Mar 10, 2014 - By Alejandra Silva, Staff WriterLast year it got just two votes; this year it had 20.
The Wyoming House bill to increase the state malt beverage tax from 2 cents per gallon to 17 cents per gallon gained ground in its second appearance before the Legislature but still failed in the 2014 budget session that adjourned Thursday.
It was received for introduction in the House of Representatives on Feb. 12 but on the next day the bill failed in the required two-thirds vote for introduction. Despite the early rejection from legislators, sponsors of the bill saw the voting numbers as a positive advance for the bill.
"We got almost 20 (votes) this time around and should do even better when we bring it back next session," said one sponsor of the bill, Sen. Ray Peterson. "It is one of those bills that will take a few times to get the message across."
In the 2013 legislative session the bill received just two votes, Peterson said, but this year's larger number of votes gives the sponsors more reason to continue lobbying for the increase.
A persistent push came from Riverton Mayor Ron Warpness, who also was encouraged by the 20 votes.
"I guess we're making headway," he said. "I feel pretty good about it."
Revenue generated by the tax increase would be directed toward the prevention and treatment of alcohol abuse.
Warpness reiterated that the alcohol problems the bill would address are prevalent statewide.
"Maybe, at some point in time, the state will wake up to the fact of how much alcohol is costing our state and how it's being paid by all of the citizens," Warpness said. "And this is just a very small step to help defray those costs."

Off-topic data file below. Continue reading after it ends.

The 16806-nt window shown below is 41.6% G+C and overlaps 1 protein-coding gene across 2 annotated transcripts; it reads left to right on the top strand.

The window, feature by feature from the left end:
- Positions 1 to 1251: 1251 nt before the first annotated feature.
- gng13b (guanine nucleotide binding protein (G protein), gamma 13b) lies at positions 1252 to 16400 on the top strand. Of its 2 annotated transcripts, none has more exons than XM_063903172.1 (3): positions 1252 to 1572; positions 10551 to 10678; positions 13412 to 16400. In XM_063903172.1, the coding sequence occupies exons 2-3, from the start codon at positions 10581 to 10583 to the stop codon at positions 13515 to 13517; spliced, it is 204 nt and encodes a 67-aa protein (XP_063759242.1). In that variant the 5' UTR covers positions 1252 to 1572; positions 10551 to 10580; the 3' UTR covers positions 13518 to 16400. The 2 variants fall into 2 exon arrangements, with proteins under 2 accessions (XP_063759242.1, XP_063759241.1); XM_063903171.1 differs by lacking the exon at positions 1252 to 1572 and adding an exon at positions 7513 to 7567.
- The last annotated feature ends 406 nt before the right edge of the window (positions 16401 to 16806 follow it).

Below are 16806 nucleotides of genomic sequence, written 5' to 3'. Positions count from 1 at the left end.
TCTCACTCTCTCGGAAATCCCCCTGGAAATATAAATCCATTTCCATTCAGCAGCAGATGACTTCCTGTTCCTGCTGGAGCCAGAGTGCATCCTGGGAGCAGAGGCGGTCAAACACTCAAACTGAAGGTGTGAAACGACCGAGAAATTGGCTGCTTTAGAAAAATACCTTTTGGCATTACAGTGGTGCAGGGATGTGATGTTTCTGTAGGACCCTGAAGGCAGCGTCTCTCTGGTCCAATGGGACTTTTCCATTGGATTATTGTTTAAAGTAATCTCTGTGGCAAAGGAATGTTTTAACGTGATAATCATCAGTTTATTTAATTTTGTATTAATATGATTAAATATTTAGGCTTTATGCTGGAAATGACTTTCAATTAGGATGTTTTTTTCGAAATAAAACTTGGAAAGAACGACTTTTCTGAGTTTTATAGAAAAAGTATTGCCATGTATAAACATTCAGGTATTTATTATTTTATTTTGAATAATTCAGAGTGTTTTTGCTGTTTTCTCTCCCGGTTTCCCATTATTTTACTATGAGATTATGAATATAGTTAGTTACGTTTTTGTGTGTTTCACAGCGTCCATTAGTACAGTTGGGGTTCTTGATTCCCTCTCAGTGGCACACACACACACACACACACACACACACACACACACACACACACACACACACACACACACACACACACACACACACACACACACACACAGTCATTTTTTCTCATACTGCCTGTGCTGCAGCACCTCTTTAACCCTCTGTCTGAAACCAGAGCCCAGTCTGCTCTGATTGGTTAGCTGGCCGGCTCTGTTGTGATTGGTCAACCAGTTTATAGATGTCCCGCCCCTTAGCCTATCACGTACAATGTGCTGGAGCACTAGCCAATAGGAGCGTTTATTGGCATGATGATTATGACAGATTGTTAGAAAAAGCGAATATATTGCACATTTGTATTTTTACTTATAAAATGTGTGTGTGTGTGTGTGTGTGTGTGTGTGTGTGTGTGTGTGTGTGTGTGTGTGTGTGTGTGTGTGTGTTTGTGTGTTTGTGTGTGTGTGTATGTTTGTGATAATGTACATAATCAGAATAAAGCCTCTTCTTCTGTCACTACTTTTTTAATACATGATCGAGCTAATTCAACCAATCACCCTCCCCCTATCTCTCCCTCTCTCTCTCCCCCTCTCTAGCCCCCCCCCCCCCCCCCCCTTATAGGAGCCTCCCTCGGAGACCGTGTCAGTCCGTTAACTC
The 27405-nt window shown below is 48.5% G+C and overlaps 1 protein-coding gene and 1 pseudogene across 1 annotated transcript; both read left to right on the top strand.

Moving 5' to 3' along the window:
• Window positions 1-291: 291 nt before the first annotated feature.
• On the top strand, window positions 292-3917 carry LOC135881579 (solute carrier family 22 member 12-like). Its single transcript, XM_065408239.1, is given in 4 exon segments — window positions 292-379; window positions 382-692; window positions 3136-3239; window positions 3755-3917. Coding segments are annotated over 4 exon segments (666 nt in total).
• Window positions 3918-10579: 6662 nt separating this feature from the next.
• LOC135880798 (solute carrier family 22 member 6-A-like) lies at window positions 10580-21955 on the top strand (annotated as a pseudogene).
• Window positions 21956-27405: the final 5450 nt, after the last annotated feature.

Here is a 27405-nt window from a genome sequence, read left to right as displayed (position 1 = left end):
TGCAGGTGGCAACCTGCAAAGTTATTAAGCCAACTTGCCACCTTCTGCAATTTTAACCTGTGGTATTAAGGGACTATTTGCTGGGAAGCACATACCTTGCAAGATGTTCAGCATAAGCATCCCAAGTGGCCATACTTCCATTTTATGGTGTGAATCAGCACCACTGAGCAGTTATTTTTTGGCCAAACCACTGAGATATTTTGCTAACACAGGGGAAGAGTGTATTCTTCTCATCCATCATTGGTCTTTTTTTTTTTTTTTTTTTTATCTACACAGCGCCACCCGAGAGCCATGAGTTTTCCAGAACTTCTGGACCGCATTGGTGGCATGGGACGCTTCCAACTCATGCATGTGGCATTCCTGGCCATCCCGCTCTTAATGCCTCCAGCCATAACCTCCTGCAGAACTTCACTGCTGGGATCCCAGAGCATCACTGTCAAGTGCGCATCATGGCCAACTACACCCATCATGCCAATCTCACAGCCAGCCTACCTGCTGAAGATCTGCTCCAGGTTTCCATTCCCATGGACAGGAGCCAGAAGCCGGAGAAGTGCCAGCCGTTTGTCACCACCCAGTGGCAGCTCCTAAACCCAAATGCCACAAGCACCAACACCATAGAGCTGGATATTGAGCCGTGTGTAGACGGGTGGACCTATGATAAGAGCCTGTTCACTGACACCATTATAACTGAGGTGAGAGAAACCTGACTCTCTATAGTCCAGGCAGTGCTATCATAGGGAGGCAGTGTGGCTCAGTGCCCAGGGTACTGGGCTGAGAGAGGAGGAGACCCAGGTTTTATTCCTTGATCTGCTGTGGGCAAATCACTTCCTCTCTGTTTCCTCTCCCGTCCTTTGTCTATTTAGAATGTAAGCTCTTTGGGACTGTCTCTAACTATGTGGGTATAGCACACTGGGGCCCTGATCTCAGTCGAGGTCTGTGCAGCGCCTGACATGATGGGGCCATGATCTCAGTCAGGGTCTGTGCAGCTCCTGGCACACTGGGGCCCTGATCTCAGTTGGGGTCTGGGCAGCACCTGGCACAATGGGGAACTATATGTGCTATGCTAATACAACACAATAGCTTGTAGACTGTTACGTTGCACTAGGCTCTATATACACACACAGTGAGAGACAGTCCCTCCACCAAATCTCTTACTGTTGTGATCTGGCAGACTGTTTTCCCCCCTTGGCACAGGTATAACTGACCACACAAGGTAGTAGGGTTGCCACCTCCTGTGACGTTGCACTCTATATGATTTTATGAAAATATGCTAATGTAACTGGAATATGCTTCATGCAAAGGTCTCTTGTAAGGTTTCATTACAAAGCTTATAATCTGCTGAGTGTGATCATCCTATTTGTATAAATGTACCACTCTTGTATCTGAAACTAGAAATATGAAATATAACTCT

Peterson said the studies used to support the legislation show the direct cost to the state from alcohol abuse is estimated to be $27.5 million annually.
"In short, we subsidize alcohol abuse in our state at $60 million each biennium," Peterson said. "Even with the proposed increase, we would still be $56 million short."
Warpness said some legislators didn't think the $250,000 being generated for the state by the current 2-cent tax is even worth considering in the state funding picture. He encouraged sponsors to push for the 28-cent tax increase that would bring in $3.7 million more for the state. The proposed increase also kept distributors and resellers from surrounding states in mind as to not put them at a disadvantage with-out-of state competitors, Peterson said.
Another bill on a substance abuse grant program sponsored by Peterson and State Rep. Patrick Goggles, R-Ethete, also didn't go far in the session. The "companion bill" would have use the revenue generated from the increase for substance abuse costs from treatment programs, law enforcement, and court costs.
"In the regular session we will not need the two-thirds vote on introduction but just a majority," Peterson said. "And if we can get the bill into second and third reading, then we can have some good floor debate and argue against any possible objections."
Peterson said supporters plan to include more local government support in the future and provide legislators with more data.
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